In the glorious summer sunshine, I went out in one of my classic cars over the weekend to a cars and coffee event. In 2007, I left my car with a company I’d identified to someday soon perform a full restoration. I had a number of things going on at the time, and I wasn’t sure when I could commit to starting the restoration but they would hold on to the car for me in the meantime. Three years went by and not much changed in my schedule so the restoration still hadn’t started. But then the company got in touch with me to say they’d have to start charging me storage until the work started. Their fee wasn’t enormous, but it was noticeable. When I saw the regular transaction hit my credit card, it did get me thinking about when I could get going on the project. It motivated me to act.
It’s a good lesson for all of us.
Today’s work is full of grand, lofty projects and initiatives that address timely trends for the sake of company growth. Those projects are of course worthwhile, but we shouldn’t forget the more pragmatic, one-step-at-a-time approach to profitability as well. You need to address both, not one at the expense of the other. Incorporating fees and surcharges into your business model can further both strategies.
Will it Change Customer Behavior in a Positive Way?
A flexible, evolving plan for implementing fees and surcharges should be a critical part of your broader commercial excellence strategy. It can help you guide your customer’s behavior. Here’s the thing though: your customers are continually changing. For this reason, it’s absolutely critical to have a feel for your customers’ posture on a number of aspects of the relationship. You can sense this by their willingness to engage with fees, or their preference for behavior-modification. In my car restoration example, the fee charged by my restorer worked perfectly. They motivated me to spend.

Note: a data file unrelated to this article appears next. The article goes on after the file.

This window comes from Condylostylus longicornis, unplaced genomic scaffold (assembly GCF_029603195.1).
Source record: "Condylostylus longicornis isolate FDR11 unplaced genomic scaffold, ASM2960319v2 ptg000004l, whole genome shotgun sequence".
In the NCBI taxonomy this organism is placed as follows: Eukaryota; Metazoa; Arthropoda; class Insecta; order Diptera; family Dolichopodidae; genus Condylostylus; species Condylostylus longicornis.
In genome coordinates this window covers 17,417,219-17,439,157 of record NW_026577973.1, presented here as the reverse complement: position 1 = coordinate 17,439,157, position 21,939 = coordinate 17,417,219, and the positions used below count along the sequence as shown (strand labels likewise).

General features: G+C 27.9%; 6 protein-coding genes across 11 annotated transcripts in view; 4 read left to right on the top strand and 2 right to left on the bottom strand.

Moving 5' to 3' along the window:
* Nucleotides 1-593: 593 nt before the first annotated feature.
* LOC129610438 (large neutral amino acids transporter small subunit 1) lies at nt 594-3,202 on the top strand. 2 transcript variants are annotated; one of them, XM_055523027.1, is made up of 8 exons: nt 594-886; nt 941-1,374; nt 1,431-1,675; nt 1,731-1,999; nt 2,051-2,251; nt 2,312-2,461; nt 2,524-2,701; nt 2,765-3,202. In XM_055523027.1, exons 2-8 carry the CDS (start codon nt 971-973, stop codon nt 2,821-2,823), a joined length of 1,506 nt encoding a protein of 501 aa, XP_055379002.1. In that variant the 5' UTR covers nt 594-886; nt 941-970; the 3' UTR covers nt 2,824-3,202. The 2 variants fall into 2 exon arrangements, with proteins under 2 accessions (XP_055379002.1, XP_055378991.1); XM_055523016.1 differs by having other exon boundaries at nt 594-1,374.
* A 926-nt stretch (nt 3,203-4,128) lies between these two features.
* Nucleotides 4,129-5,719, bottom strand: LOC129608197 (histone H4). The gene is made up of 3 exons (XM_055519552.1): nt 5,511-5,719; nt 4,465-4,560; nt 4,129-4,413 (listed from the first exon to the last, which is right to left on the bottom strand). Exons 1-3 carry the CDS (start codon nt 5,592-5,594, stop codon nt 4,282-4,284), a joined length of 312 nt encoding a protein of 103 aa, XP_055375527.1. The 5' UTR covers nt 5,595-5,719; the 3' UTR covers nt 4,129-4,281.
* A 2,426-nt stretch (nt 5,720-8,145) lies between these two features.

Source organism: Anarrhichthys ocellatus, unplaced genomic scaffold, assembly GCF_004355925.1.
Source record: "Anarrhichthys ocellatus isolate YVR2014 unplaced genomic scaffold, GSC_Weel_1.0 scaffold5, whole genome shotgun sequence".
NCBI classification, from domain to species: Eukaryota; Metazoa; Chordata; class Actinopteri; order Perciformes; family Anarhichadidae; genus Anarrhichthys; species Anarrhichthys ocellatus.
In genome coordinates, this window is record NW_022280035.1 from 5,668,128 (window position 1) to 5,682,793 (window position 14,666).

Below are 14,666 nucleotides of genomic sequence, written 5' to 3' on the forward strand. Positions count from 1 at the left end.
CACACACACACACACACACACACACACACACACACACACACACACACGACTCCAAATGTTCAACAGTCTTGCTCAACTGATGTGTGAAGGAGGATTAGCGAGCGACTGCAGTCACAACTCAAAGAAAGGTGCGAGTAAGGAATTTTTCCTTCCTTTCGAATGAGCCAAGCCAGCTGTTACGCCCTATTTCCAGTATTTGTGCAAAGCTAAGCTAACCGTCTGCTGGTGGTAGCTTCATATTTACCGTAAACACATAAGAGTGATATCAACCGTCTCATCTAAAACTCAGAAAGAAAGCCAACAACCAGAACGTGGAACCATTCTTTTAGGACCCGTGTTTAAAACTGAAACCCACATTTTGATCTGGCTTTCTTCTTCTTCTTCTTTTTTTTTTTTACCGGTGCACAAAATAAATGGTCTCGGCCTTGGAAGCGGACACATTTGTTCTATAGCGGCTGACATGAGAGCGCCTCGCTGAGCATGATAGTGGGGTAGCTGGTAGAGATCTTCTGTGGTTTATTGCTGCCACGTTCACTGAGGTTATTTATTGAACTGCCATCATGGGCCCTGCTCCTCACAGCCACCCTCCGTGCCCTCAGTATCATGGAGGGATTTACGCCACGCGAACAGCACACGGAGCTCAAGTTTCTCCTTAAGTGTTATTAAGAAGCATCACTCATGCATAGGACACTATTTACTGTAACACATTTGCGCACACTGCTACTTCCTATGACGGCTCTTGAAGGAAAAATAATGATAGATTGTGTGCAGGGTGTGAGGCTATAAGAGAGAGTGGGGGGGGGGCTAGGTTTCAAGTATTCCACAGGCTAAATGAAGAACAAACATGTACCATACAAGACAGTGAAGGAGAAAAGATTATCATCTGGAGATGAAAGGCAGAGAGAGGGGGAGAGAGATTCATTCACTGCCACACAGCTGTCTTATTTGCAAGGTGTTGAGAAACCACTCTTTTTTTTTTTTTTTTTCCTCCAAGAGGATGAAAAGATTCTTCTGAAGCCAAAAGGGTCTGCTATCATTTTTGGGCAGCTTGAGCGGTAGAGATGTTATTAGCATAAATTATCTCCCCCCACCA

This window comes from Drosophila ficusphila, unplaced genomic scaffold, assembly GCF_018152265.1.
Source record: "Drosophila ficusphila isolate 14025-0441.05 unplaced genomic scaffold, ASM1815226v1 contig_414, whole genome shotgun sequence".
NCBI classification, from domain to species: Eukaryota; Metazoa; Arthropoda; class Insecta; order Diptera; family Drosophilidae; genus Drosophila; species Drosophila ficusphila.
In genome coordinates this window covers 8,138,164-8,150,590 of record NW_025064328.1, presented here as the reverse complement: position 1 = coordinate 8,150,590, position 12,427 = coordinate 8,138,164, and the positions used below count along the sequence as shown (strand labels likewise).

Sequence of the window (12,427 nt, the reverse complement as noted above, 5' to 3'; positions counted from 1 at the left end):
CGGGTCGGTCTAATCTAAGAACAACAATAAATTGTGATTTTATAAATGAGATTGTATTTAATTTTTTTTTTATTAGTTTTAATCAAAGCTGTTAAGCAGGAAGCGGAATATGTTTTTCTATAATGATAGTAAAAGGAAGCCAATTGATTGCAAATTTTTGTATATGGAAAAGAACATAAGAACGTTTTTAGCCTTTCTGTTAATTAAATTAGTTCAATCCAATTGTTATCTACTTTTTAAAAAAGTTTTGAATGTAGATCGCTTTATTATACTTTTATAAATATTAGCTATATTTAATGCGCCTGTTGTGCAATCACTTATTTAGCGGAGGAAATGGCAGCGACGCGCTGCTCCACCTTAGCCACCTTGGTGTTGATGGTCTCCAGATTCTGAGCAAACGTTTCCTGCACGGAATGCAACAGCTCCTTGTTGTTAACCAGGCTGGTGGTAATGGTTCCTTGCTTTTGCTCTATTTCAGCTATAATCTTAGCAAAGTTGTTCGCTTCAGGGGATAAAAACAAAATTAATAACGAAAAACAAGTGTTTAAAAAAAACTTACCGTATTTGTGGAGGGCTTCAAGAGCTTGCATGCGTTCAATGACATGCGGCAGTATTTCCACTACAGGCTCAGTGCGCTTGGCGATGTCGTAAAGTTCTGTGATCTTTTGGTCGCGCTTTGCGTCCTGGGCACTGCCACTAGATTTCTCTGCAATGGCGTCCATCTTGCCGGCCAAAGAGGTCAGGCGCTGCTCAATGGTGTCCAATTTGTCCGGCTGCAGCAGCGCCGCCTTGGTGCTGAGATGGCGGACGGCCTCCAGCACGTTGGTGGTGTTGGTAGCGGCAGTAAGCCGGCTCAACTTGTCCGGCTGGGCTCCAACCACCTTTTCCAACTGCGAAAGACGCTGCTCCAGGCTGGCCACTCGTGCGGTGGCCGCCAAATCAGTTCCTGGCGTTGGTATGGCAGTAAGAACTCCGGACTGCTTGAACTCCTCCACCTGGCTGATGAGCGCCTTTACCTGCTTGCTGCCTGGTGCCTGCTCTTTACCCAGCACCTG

Some buyers like to place large orders infrequently, and some prefer to place smaller and more frequent orders. As a supplier, your organization will have a preference on which is the preferred method. Implementing a fee for the non-preferred method is a good way to steer your customers. The process is usually understandable, and quite defensible. In my car example, the restorer had costs and operational implications associated with storing my car for a long period of time and when communicated, I understood and accepted it.
Another common approach is to charge a surcharge or even make a price change when the price of oil (and therefore gasoline and other energies) increases quite dramatically. This can easily be done – which is why it’s attractive – but use caution in two aspects. This can be perceived as opportunistic if the change is communicated poorly and, if you implement a fee when gas is $4 a gallon, that fee should be removed when gas goes back to $3, for example.
Fees and surcharges are an important part of a commercially excellent business strategy. But they must be implemented with your customers’ willingness in mind.
If you need a recommendation of a classic car restoration place (that’s my car pictured above), or if you want to talk about how to implement some behavior-shaping fees and surcharges in your business, get in touch!
To learn more about how Vendavo supports organizations manage a dynamic, volatile pricing environment, check out our strategic price management solution.